Parkinson’s disease (PD) is a condition that many people do not fully understand and are unable to identify. It is estimated that there are about one million individuals in the United States that live with Parkinson’s, and more than ten million individuals worldwide.
Parkinson’s is a movement disorder that affects an individual’s strength, flexibility, motor control, balance, coordination and gait. This is due to a loss of cells over time in a particular portion of the brain called the Substantia Nigra. This portion of the brain produces a chemical called dopamine which is responsible for the regulation of movement, but with loss of nerve cells, dopamine quantity is diminished. This underproduction of dopamine leads to many symptoms including: tremors, bradykinesias (slow movement), trunk and extremity stiffness, as well as deficits in balance and coordination. Additional symptoms that often are concurrent with PD are the following: sleep deprivation/disturbances, anxiety, depression and fatigue.
Parkinson’s is a progressive disease caused by genetic and environmental factors and currently does not have a cure, although there are many interventions that can help with managing these symptoms. Medication, deep brain stimulators and physical therapy are among the most popular and effective interventions for addressing the movement disorders associated with PD.
Physical therapy and exercise offer a conservative treatment option for managing these movement disorders. There have been many different modes of exercise shown to be beneficial with PD such as bicycling, walking, boxing, Tai Chi, yoga and dancing. Exercise has been proven to be neuroprotective in nature and helps slow down the progression of the disease and improve quality of movement. Traditionally, physical therapy focused on improving generalized deconditioning and strength with frequent augmented or external feedback provided during execution of functional tasks. It has been shown that within time internal cueing has a greater carry-over of task training. Our goal is to improve a patient ability for internal cueing in order to facilitate independence with all functional activities.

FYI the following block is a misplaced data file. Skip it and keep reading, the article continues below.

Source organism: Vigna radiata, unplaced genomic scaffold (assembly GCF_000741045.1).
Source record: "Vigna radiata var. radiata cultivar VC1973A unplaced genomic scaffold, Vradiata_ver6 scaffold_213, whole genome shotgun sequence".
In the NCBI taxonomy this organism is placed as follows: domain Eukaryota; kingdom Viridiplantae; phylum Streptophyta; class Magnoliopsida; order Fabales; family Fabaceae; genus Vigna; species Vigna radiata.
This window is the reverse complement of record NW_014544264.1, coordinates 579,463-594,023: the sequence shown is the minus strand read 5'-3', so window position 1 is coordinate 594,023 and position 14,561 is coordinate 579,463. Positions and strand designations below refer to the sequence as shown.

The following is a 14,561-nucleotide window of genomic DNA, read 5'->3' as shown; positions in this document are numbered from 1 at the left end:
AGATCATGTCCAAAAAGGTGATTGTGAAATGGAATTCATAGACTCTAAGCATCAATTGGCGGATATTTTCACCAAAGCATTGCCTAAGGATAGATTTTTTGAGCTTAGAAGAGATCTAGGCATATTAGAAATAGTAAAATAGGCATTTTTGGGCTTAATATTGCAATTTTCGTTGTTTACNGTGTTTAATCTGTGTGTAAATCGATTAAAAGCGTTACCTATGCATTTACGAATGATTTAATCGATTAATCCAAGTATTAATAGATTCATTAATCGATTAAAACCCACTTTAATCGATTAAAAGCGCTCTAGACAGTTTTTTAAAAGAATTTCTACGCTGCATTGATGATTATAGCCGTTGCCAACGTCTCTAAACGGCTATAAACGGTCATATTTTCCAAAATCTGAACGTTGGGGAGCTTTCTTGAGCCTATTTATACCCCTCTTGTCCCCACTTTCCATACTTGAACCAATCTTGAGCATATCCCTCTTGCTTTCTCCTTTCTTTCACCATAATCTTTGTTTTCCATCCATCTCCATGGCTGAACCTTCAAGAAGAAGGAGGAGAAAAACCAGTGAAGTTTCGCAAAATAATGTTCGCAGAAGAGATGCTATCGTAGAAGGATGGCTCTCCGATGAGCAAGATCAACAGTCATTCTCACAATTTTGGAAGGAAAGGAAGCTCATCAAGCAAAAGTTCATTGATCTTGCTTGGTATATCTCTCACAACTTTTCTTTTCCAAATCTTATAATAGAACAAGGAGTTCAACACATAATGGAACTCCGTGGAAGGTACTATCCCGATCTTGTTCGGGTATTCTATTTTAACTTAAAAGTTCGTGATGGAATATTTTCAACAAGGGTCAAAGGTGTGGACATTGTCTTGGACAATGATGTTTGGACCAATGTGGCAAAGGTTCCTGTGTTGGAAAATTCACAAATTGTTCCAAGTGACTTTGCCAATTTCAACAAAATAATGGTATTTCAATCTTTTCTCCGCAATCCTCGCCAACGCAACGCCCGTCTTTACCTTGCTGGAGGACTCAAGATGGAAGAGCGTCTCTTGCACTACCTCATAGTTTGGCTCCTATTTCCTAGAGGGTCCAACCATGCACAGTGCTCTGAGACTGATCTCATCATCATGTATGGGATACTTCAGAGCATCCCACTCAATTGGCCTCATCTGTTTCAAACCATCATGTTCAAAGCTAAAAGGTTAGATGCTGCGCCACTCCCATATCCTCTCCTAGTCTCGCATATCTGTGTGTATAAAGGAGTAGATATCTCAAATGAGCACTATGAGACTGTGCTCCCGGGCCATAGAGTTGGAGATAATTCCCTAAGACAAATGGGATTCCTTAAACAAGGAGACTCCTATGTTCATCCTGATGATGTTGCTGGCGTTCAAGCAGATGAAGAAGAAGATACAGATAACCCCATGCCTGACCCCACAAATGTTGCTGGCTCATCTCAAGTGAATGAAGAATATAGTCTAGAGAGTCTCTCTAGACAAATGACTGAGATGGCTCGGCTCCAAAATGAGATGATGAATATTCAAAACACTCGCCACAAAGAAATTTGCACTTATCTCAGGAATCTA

The LSVT BIG Program was designed specifically to address movement disorders in individuals with PD. The goal and primary focus of this program is increasing amplitude across motor systems. This is an intense and high effort program that will train and recalibrate the sensory system to provide proper internal cueing. It has been shown to improve balance and motor control leading to a reduced risk of falls and the ability for an individual to move “normally.” Each therapy session involves performing a set of daily activities including seated and standing exercises that focus on encouraging large movements of reaching, stepping, and turning. Physical therapists will provide assistance to challenge the balance system while ensuring maximal safety with each task.
If you or someone that you know suffers from Parkinson’s disease or any other balance dysfunctions, we would encourage you give Breakthru Physical Therapy and Fitness a call and speak with an LSVT BIG certified specialist. We will provide more information about the LSVT BIG program and set you up with a consultation.
-Dr. Jonathan Eaton PT, DPT, ACSM EP-C, LSVT BIG-Cert
Ebersbach, G., Ebersbach, A., Edler, D., Kaufhold, O., Kusch, M., Kupsch, A., &Wissel, J. (2010).Comparing exercise in Parkinson’s disease—the Berlin BIG Study. Movement disorders, 25(12), 1902-1908. Ebersbach, G., Ebersbach, A., Gandor, F., Wegner, B., Wissel, J., &Kupsch, A. (2014). Impact of Physical Exercise on Reaction Time in Patients With Parkinson’s Disease—Data From the Berlin BIG Study. Archives of physical medicine and rehabilitation, 95(5), 996-999. Winstein, C. J. (1991). Knowledge of results and motor learning–implications for physical therapy. Physical therapy, 71(2), 140-149.